Health literacy was top of the agenda at this year’s Patient Information Forum (PIF) conference, and got me thinking about how much we assume people understand about health and care.
Health literacy has been defined as: ‘The degree to which individuals have the capacity to obtain, process, and understand basic health information needed to make appropriate health decisions.’
Recent research has found that 43% of people aged 16-65 are unable to effectively understand and use health information, and this rises to 61% if maths is involved. This means that between as many as 21m people of working age in the UK may not be able to access the information they need to become and stay healthy.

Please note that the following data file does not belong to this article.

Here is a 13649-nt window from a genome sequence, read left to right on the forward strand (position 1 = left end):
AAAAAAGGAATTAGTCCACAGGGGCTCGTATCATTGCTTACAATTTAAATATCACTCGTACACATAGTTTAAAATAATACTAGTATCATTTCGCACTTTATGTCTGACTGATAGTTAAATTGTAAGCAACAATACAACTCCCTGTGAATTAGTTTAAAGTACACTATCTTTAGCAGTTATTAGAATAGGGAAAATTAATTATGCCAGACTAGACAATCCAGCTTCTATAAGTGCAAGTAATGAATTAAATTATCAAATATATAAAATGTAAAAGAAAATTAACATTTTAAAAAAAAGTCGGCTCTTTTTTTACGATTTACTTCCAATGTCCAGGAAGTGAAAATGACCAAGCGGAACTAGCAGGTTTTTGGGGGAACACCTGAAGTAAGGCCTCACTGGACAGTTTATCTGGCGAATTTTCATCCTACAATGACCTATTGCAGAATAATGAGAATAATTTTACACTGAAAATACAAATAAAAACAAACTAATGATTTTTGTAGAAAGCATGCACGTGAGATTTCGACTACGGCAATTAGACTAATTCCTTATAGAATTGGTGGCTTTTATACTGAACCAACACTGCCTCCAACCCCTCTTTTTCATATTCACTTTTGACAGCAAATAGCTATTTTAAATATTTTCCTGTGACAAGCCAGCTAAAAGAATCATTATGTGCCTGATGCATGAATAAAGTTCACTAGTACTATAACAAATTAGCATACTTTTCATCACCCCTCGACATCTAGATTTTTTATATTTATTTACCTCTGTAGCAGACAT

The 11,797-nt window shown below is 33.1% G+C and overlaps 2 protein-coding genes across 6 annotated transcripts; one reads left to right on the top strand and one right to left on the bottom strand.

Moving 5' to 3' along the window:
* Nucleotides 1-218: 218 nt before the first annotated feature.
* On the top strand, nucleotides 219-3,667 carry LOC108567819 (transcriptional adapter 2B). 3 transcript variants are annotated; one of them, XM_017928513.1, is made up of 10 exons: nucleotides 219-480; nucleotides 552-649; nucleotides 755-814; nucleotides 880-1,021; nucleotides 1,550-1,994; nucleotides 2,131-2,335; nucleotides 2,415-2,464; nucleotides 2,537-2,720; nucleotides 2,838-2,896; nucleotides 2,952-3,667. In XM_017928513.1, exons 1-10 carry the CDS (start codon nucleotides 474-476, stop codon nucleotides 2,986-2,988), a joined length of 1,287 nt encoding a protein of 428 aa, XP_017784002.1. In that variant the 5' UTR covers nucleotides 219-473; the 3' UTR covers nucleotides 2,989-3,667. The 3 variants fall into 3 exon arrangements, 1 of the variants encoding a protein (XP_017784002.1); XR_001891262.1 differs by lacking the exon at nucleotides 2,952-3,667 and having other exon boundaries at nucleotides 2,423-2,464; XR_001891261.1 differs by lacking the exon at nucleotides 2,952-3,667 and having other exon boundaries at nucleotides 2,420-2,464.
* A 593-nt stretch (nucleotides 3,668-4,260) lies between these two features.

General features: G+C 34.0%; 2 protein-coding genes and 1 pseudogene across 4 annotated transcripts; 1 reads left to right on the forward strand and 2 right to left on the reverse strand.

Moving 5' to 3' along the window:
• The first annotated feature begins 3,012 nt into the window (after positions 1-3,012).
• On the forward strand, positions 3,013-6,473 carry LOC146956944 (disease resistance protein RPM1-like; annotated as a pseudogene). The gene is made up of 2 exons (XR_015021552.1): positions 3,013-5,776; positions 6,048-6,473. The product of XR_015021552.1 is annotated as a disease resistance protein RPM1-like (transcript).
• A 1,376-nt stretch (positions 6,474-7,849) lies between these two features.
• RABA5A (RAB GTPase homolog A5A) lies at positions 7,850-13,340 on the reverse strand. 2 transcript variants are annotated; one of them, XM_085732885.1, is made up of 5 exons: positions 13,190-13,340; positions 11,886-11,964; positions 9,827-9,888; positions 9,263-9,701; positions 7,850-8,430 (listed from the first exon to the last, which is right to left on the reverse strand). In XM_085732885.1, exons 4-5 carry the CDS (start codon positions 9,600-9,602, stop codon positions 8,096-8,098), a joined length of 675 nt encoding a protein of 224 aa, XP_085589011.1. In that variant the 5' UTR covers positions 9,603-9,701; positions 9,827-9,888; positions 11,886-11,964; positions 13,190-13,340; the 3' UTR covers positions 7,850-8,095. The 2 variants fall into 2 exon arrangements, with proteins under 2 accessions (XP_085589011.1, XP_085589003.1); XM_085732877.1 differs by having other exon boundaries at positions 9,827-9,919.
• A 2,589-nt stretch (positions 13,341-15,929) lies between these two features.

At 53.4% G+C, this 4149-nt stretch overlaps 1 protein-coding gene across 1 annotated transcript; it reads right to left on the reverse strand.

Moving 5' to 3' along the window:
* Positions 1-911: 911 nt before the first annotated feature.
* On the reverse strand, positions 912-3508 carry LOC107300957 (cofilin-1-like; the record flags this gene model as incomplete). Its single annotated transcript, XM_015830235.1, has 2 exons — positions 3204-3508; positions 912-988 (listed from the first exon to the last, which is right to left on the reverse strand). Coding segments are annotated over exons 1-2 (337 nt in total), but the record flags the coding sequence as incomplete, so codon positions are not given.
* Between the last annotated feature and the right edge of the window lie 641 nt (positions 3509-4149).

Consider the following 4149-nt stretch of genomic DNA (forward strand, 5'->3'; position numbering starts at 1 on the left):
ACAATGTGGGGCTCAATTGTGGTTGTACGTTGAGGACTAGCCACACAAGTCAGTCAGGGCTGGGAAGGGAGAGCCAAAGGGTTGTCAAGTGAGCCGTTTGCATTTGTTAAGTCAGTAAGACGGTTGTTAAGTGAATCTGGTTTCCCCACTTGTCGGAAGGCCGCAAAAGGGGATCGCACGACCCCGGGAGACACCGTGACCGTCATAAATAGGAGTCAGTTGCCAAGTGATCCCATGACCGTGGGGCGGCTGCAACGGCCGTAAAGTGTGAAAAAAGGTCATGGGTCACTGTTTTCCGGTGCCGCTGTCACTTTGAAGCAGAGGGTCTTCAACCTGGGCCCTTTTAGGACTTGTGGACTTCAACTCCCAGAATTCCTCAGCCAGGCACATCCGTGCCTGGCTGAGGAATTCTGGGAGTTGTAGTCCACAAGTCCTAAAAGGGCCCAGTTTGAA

People who generally have limited literacy and numeracy (LLN) skills – including those whose first language is not English – are likely to have particular problems, but health can be a challenging area for any of us, especially in making sense of complex information; medicines management is recognised as a particularly tough one.
You also have to take into account the emotional aspects – being in a situation where you need medical care, particularly after receiving a serious diagnosis, is bound to mess with your thinking and ability to absorb new information. Ageing can affect a person’s literacy and numeracy levels, in addition to cognitive and physical impairment making it harder for older people to hear, see, remember and make sense of what they read or are told.